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Stay Wild: How Parks Departments Are Keeping Up With Instagram Chasers

The great outdoors are beginning to be overrun by glory hunters on social media. Rather than try to beat technology, conservationists are learning how to better use it.

Getty Images/Ringer illustration

Jackson Hole is known for a few things: its extravagance, its famous seasonal residents, and, above all, its wilderness. The Wyoming ski-resort town is home to two national parks and the largest protected land in the continental United States.

Conservationism is in Jackson Hole’s DNA, so much so that last year the city’s tourism board sought a way to curb the effects of the deluge of visitors brought on by social media. Colle McVoy, a marketing agency out of Minnesota, pitched the town on a tech-savvy campaign to stem the hordes and won the job. “The focus was just how special Jackson Hole was in terms of it being kind of this last real mountain town,” says Dustin Black, a creative director with the agency. “Jackson Hole is 97 percent protected federal land, which is truly unique and that has given it a special feel that some other ski resort towns have lost.”

What’s being lost are the places that are “loved to death,” a now overused phrase that aptly describes what’s happening to the outdoors. Parks, reserves, and wilderness areas were ill-prepared for a newfound fascination with the natural world, in part spurred by Instagram. The photo-sharing app quickly became a place to collect and broadcast locations as if they were medals; social currency can be won by proving you climbed a mountain or bathed in a hot spring. This pursuit has negative byproducts: crowding, trail damage, littering, and vandalism, among others. For some, the consequences can be fatal. This past October, a couple taking a selfie fell to their deaths at Yosemite National Park, and three YouTube stars died after falling into a waterfall in Vancouver in July. In June, an Instagrammer well-known for posting photos of her explorations died in a flash flood while investigating a storm drain.

Cailin O’Brien-Feeney, Oregon’s director of outdoor recreation, says that those in charge of public landmarks often find themselves playing catch-up to technology as it applies to tourism interest. O’Brien-Feeney is the first to fill this newly created role in Oregon, and he’s aware of the challenges he’s up against. Oregon parks are breaking visitation records every year, and various destinations have suffered because of Instagram virality. “There’s more people going outside, and that’s mostly a great thing,” he says. “But there’s also crowding in certain hot spots.”

Part of the issue is federal funding. The of secretary of the interior position is empty, as President Donald Trump’s previous pick, Ryan Zinke, was recently forced to resign amid an ethics investigation. He was no friend to conservationists, and there’s been a general feeling of angst within parks departments in regard to funding. Meanwhile, the current government shutdown is wreaking havoc on national parks. From overflowing toilets at Joshua Tree to closures over unsafe conditions in Kings and Sequoia, parks across the country are suffering from nonstop crowds and lack of staffing.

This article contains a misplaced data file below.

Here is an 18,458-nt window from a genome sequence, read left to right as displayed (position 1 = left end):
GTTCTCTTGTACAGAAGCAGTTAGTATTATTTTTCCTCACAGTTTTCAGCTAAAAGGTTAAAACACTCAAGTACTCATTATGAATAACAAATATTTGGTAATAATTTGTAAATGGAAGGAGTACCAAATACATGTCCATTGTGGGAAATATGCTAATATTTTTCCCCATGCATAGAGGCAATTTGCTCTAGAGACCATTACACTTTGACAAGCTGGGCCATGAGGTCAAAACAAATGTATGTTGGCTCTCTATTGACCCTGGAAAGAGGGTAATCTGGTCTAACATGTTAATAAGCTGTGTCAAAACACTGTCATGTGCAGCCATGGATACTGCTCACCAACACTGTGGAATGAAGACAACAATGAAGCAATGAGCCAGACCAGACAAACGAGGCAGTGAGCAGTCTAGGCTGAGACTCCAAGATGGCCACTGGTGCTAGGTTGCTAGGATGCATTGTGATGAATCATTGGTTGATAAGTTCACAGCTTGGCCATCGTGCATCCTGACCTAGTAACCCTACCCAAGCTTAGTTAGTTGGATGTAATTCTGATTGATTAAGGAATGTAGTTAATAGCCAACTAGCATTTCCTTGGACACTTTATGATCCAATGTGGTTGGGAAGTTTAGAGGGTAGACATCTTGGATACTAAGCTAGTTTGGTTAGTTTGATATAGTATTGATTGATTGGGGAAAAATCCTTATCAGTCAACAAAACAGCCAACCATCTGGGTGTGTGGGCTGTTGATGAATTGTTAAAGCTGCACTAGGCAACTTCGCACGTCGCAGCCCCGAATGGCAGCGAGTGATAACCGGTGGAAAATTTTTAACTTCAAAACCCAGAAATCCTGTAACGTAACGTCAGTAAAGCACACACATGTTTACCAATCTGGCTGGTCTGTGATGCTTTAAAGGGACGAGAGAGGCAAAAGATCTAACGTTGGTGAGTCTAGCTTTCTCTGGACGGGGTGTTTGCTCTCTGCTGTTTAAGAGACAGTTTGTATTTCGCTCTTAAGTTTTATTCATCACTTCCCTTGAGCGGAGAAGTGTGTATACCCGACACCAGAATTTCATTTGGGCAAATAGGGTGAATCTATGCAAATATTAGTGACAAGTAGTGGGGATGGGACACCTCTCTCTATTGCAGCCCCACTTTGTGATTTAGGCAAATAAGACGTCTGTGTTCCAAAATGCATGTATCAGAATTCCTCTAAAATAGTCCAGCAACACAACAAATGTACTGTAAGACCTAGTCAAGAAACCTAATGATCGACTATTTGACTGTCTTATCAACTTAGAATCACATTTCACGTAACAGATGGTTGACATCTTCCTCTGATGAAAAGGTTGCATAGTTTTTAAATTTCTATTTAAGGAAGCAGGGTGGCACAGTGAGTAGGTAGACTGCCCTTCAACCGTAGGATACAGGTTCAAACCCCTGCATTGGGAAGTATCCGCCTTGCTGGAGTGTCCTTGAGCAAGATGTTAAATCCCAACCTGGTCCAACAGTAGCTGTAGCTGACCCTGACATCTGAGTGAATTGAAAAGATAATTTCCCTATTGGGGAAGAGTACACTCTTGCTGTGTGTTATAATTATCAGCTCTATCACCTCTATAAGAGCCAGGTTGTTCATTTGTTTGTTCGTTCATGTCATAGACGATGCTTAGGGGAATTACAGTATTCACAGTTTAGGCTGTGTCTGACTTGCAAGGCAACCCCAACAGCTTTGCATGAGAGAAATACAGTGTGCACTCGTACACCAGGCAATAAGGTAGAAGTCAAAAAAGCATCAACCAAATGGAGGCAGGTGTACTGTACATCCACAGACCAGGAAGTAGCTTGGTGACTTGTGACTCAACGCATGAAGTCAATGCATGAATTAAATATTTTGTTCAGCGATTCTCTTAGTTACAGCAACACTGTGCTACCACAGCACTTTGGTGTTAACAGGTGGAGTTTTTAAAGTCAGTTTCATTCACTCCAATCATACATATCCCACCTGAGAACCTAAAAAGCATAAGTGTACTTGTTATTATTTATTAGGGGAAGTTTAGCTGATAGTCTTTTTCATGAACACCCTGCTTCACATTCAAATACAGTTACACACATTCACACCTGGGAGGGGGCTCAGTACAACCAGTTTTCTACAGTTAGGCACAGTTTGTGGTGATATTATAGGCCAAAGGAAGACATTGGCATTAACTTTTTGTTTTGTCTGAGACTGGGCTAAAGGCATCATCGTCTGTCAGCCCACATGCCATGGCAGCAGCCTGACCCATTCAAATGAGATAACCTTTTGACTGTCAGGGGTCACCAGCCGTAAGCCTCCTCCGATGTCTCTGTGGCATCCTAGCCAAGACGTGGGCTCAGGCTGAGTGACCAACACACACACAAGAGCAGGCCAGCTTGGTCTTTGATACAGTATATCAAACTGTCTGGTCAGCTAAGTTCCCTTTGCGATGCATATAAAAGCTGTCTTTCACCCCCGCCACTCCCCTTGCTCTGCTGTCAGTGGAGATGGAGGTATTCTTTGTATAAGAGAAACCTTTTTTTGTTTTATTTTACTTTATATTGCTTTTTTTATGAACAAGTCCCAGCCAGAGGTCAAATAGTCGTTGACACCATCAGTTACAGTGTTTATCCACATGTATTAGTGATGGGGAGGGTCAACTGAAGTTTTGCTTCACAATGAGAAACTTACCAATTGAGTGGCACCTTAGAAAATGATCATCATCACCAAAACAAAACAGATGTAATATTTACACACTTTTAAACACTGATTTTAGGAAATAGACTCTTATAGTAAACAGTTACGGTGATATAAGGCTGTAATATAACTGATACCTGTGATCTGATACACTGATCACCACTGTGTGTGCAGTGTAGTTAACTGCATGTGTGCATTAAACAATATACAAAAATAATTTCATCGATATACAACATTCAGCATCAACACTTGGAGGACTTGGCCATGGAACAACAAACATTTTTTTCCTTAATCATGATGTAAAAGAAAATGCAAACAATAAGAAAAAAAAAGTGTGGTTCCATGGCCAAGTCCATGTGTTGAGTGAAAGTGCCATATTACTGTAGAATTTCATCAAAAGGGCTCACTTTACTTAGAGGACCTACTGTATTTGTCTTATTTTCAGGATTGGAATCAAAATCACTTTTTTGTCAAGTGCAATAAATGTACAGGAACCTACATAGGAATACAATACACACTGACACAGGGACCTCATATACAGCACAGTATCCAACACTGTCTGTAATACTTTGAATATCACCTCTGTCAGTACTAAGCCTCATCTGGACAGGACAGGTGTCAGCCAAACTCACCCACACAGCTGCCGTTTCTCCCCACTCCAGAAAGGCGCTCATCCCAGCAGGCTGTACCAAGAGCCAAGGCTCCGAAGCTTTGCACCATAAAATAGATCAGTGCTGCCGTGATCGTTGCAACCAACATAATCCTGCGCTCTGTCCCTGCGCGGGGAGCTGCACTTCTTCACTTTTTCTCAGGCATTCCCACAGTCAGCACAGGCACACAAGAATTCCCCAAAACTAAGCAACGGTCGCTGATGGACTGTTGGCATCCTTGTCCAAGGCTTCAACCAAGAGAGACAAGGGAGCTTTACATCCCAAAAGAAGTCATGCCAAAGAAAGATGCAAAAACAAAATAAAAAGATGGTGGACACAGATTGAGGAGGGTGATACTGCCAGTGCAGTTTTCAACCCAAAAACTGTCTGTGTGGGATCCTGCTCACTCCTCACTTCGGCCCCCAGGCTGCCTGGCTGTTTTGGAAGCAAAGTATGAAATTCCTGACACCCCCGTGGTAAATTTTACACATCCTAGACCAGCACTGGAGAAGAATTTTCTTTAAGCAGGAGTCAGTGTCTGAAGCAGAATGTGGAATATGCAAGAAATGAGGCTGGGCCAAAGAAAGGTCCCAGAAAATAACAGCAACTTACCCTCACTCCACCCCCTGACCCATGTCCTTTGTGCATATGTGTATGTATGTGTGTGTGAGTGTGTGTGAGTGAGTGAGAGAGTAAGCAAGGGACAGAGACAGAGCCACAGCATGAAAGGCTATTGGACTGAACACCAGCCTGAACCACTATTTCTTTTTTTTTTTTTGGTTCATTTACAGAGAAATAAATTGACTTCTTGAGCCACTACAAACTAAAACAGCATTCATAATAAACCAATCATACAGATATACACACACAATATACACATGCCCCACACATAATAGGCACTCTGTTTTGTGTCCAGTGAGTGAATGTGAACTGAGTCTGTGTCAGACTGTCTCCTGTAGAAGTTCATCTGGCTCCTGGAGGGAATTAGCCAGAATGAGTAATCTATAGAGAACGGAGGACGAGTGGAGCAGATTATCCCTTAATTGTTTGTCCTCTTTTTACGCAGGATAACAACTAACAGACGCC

Even before the shutdown, state and national parks were facing similar issues. But support varies by state. Oregon approved more funding, which resulted in increased hiring—an effort O’Brien-Feeney believes is the strongest antidote to many of today’s problems. He points to Cape Kiwanda, a location on Oregon’s coast that’s been a source of many Instagram-fueled acts of vandalism. “More than two dozen ranger positions were added across the system and certainly at Cape Kiwanda in particular we’ve seen a positive response, just having more of our staff out there talking with folks, doing outreach to help people understand why certain safety measures are in place,” O’Brien-Feeney says. “That’s not a silver bullet, but to me it’s absolutely an appropriate response.”

Utah has also felt the strain of understaffing: When it became home to new national monument Bears Ears in 2016, the massive amount of social media attention sent herds of visitors to the area. “When we rolled into the beginning of 2018, there were like two BLM [Bureau of Land Management] law enforcement officers for the whole 1.5 million-acre monument,” says Utah director of outdoor recreation Tom Adams. “We’re joyed and thrilled to have the monument, but creating one through the National Antiquities Act doesn’t include financial appropriation, so it’s taking some time to get funding and get boots on the ground.”

Adams says his department is trying to spread visitors out among the state’s various recreation areas. A few years ago, Utah launched the Mighty Five campaign to promote its five national parks—and it worked, perhaps too well. Now, Utah is trying to encourage people to venture to lesser-known spots. “We’re saying, ‘Hey, the Mighty Five are amazing places, but what you don’t know about are the other hidden gems in the 43 state parks that we have, that many people say could be national parks,’” Adams says.

Above all, what parks, wilderness agencies, and travel boards don’t want to do is discourage people from coming. Limiting or even shutting down visitor access is not a desirable solution, given many states’ economic reliance on tourism. “That’s sort of a last resort,” O’Brien-Feeney says. “What we should be focusing on really is a physical presence and public outreach education—trying to instill in visitors who own these places a sense of personal responsibility to some extent.” In some cases, however, restrictions might be the only viable answer. For example, Utah is looking at tightening access by incorporating reservation systems at Arches National Park and Zion National Park.